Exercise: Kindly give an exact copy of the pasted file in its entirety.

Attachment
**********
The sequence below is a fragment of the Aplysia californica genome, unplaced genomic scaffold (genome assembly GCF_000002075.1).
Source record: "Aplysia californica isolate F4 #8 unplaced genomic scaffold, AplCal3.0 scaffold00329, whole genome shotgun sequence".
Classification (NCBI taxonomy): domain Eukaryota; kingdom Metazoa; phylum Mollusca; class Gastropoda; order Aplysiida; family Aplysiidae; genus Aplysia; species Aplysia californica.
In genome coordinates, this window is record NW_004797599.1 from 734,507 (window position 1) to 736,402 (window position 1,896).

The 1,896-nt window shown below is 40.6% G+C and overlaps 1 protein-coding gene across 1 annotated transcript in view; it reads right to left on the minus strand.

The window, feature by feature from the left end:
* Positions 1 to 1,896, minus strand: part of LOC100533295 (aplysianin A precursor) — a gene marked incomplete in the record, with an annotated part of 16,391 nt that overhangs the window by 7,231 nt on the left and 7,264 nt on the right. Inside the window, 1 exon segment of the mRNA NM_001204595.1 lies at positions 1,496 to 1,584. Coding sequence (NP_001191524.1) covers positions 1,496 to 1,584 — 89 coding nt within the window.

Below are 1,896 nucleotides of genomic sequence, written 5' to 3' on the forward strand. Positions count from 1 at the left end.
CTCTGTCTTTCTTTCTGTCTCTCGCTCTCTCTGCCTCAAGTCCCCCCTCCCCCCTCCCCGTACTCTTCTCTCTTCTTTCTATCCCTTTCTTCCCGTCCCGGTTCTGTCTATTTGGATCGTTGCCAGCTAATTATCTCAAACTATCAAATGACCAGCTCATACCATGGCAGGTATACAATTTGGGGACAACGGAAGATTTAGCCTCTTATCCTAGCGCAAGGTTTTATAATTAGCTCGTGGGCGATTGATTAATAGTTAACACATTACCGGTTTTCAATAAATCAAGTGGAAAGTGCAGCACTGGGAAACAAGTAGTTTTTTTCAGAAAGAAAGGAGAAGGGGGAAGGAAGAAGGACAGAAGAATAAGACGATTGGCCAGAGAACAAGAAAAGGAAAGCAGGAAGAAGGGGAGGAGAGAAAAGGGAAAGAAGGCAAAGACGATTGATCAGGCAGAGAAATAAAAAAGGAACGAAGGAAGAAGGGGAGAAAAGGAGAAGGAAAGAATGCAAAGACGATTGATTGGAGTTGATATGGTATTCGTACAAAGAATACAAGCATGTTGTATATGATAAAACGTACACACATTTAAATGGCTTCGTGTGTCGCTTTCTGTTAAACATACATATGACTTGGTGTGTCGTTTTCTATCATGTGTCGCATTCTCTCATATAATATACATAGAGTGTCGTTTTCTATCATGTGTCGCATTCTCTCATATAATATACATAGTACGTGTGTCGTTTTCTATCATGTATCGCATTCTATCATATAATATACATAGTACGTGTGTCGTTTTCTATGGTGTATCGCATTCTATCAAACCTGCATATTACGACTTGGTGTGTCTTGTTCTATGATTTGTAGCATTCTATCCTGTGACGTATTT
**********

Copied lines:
The sequence below is a fragment of the Aplysia californica genome, unplaced genomic scaffold (genome assembly GCF_000002075.1).
Source record: "Aplysia californica isolate F4 #8 unplaced genomic scaffold, AplCal3.0 scaffold00329, whole genome shotgun sequence".
Classification (NCBI taxonomy): domain Eukaryota; kingdom Metazoa; phylum Mollusca; class Gastropoda; order Aplysiida; family Aplysiidae; genus Aplysia; species Aplysia californica.
In genome coordinates, this window is record NW_004797599.1 from 734,507 (window position 1) to 736,402 (window position 1,896).

The 1,896-nt window shown below is 40.6% G+C and overlaps 1 protein-coding gene across 1 annotated transcript in view; it reads right to left on the minus strand.

The window, feature by feature from the left end:
* Positions 1 to 1,896, minus strand: part of LOC100533295 (aplysianin A precursor) — a gene marked incomplete in the record, with an annotated part of 16,391 nt that overhangs the window by 7,231 nt on the left and 7,264 nt on the right. Inside the window, 1 exon segment of the mRNA NM_001204595.1 lies at positions 1,496 to 1,584. Coding sequence (NP_001191524.1) covers positions 1,496 to 1,584 — 89 coding nt within the window.

Below are 1,896 nucleotides of genomic sequence, written 5' to 3' on the forward strand. Positions count from 1 at the left end.
CTCTGTCTTTCTTTCTGTCTCTCGCTCTCTCTGCCTCAAGTCCCCCCTCCCCCCTCCCCGTACTCTTCTCTCTTCTTTCTATCCCTTTCTTCCCGTCCCGGTTCTGTCTATTTGGATCGTTGCCAGCTAATTATCTCAAACTATCAAATGACCAGCTCATACCATGGCAGGTATACAATTTGGGGACAACGGAAGATTTAGCCTCTTATCCTAGCGCAAGGTTTTATAATTAGCTCGTGGGCGATTGATTAATAGTTAACACATTACCGGTTTTCAATAAATCAAGTGGAAAGTGCAGCACTGGGAAACAAGTAGTTTTTTTCAGAAAGAAAGGAGAAGGGGGAAGGAAGAAGGACAGAAGAATAAGACGATTGGCCAGAGAACAAGAAAAGGAAAGCAGGAAGAAGGGGAGGAGAGAAAAGGGAAAGAAGGCAAAGACGATTGATCAGGCAGAGAAATAAAAAAGGAACGAAGGAAGAAGGGGAGAAAAGGAGAAGGAAAGAATGCAAAGACGATTGATTGGAGTTGATATGGTATTCGTACAAAGAATACAAGCATGTTGTATATGATAAAACGTACACACATTTAAATGGCTTCGTGTGTCGCTTTCTGTTAAACATACATATGACTTGGTGTGTCGTTTTCTATCATGTGTCGCATTCTCTCATATAATATACATAGAGTGTCGTTTTCTATCATGTGTCGCATTCTCTCATATAATATACATAGTACGTGTGTCGTTTTCTATCATGTATCGCATTCTATCATATAATATACATAGTACGTGTGTCGTTTTCTATGGTGTATCGCATTCTATCAAACCTGCATATTACGACTTGGTGTGTCTTGTTCTATGATTTGTAGCATTCTATCCTGTGACGTATTT